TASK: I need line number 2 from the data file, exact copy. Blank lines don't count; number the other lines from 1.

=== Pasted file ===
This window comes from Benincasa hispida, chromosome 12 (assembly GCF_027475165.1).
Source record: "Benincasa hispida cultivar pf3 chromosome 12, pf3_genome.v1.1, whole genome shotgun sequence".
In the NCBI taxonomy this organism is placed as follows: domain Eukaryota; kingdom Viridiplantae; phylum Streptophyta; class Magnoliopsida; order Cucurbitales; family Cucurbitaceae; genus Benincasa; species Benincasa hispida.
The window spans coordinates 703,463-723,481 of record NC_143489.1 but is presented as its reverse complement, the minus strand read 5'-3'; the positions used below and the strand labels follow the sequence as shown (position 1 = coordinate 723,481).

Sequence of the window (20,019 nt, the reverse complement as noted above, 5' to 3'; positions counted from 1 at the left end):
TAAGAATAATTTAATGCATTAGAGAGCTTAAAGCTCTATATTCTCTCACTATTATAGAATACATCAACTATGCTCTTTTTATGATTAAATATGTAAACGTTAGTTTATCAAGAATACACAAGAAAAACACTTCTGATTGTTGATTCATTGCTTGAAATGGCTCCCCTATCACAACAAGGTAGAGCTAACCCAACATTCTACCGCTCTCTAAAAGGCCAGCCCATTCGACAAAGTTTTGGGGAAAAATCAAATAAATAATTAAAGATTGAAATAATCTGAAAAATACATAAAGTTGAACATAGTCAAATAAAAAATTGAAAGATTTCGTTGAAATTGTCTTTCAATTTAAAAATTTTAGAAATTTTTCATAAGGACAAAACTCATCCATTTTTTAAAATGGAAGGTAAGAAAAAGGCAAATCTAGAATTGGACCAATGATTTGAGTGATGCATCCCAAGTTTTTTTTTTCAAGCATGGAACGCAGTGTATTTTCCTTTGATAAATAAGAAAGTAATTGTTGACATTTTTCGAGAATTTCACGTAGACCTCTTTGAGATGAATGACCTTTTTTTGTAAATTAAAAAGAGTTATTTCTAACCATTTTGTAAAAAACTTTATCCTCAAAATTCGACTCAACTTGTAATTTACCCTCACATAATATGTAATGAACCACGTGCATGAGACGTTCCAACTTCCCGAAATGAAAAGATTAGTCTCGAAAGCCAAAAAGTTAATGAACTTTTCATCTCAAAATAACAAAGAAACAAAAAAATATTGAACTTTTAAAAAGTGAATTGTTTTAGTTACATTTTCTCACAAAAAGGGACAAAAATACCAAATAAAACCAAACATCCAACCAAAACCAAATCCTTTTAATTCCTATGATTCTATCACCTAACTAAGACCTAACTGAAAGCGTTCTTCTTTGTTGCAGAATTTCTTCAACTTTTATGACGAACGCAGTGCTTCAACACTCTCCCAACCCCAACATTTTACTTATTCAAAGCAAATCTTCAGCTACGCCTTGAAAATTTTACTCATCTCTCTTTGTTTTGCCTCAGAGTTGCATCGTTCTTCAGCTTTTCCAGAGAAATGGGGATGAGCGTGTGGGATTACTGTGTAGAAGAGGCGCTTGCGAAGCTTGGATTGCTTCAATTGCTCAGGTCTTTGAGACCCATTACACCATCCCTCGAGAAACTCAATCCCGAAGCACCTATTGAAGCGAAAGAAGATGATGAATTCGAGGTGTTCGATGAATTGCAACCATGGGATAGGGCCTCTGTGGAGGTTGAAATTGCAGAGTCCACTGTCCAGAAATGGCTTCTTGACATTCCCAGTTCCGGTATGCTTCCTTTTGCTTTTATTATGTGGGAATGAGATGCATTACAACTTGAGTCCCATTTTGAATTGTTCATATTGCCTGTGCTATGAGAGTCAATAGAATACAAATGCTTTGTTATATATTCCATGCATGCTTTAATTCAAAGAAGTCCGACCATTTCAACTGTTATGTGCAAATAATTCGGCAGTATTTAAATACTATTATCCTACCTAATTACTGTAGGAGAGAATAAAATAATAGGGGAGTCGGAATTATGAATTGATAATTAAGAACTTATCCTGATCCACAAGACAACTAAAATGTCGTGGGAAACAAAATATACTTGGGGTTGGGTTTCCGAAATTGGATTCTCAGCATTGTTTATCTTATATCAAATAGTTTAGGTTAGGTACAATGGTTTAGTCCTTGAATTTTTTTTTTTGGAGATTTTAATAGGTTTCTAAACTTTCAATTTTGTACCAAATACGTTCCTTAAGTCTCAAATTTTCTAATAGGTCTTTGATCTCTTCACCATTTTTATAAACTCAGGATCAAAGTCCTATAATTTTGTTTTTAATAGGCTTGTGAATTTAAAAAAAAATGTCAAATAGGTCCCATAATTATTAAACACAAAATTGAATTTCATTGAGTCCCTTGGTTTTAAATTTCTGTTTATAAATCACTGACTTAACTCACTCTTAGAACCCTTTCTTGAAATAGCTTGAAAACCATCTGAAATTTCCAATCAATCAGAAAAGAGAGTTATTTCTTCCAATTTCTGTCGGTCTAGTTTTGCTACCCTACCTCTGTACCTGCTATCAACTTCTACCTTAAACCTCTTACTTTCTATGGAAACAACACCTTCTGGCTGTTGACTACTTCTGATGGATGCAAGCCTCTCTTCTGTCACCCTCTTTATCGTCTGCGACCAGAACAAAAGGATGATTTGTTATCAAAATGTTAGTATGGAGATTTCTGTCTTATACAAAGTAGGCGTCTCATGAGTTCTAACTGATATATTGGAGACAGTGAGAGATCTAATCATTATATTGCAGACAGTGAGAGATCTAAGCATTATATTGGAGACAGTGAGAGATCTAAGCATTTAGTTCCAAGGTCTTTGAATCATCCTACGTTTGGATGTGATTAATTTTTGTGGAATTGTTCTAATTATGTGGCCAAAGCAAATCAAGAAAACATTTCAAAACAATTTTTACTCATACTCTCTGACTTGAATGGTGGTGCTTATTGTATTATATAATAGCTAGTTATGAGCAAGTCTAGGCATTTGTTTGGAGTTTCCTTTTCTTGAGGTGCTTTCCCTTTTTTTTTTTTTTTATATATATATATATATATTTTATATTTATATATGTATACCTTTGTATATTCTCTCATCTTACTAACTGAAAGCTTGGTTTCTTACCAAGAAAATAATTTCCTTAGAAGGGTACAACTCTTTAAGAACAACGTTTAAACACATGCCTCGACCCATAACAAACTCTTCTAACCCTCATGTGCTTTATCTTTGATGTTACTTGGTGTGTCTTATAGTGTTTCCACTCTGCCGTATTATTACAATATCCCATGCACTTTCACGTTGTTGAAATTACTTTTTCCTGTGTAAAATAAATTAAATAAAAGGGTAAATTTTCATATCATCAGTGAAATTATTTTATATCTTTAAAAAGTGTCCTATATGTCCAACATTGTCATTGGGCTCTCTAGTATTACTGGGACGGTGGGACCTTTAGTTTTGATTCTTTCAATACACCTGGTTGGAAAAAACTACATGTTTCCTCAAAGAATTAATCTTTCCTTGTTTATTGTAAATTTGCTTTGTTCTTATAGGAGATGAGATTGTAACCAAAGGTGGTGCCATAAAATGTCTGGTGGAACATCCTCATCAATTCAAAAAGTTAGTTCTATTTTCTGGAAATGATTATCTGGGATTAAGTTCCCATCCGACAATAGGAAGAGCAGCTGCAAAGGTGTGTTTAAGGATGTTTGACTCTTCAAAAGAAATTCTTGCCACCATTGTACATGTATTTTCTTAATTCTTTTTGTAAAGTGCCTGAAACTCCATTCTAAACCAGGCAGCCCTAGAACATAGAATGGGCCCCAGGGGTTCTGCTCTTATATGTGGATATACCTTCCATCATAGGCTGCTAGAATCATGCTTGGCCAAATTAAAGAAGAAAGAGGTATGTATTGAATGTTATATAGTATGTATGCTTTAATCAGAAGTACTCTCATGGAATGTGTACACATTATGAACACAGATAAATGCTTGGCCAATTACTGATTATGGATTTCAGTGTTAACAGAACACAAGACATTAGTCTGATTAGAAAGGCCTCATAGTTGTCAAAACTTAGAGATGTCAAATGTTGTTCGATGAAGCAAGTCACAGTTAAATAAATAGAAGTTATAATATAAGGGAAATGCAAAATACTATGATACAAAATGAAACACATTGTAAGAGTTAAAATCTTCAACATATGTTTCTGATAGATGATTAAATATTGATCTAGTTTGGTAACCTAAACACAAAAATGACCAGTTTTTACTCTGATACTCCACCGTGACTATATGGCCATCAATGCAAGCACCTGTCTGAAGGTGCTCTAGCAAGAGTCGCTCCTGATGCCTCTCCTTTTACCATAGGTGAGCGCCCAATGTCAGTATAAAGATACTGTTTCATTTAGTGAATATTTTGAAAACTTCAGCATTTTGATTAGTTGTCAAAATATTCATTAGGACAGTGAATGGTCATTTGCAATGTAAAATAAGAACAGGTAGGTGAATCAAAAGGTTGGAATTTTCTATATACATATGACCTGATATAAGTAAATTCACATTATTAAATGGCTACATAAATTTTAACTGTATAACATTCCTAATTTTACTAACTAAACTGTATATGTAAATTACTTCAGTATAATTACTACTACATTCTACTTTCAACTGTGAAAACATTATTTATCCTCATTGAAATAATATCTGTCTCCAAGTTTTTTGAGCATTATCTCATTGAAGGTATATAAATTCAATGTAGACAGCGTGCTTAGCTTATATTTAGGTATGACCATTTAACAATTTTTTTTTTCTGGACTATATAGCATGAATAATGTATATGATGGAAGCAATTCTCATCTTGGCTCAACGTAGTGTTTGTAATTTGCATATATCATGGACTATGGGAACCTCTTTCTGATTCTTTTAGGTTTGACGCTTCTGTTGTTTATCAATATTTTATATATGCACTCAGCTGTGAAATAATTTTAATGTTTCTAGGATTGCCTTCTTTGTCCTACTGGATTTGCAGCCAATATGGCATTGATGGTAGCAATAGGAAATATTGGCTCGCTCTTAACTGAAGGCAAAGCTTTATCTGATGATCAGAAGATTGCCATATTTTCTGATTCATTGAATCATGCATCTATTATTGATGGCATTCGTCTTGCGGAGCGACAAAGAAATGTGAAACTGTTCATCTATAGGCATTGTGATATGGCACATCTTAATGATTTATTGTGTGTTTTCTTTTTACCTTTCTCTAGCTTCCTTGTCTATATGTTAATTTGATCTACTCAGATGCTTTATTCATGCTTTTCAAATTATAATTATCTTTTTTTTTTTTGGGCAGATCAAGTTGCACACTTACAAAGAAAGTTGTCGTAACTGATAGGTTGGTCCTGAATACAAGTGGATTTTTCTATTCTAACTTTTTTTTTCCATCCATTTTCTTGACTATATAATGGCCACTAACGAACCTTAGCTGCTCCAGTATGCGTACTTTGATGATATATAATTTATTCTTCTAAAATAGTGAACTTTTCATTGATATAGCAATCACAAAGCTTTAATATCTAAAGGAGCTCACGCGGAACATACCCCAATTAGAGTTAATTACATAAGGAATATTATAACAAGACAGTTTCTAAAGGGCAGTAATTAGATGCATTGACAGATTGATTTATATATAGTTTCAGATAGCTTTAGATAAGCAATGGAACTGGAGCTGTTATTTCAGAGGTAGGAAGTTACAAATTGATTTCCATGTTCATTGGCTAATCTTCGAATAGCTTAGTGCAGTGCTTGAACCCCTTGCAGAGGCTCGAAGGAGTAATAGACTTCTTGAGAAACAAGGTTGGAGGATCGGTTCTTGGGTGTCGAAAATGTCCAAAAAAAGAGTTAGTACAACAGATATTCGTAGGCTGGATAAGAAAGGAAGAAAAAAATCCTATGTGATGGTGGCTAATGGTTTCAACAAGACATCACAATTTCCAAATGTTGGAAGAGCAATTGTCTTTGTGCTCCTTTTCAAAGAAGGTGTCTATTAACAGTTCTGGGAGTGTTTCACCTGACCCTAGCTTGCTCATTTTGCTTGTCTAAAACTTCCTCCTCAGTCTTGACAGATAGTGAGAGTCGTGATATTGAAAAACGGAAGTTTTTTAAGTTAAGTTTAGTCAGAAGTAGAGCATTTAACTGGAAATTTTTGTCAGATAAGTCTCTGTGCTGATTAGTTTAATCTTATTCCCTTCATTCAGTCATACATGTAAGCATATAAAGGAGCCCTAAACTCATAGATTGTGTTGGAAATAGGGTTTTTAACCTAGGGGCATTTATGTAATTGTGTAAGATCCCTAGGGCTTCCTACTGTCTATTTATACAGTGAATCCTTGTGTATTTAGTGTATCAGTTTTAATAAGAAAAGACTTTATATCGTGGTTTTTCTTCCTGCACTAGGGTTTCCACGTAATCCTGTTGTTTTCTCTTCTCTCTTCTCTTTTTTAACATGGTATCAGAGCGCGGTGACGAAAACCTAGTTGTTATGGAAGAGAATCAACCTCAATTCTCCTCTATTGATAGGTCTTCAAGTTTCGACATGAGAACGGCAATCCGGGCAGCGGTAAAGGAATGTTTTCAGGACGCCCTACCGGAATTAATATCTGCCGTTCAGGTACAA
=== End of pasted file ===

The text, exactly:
Source record: "Benincasa hispida cultivar pf3 chromosome 12, pf3_genome.v1.1, whole genome shotgun sequence".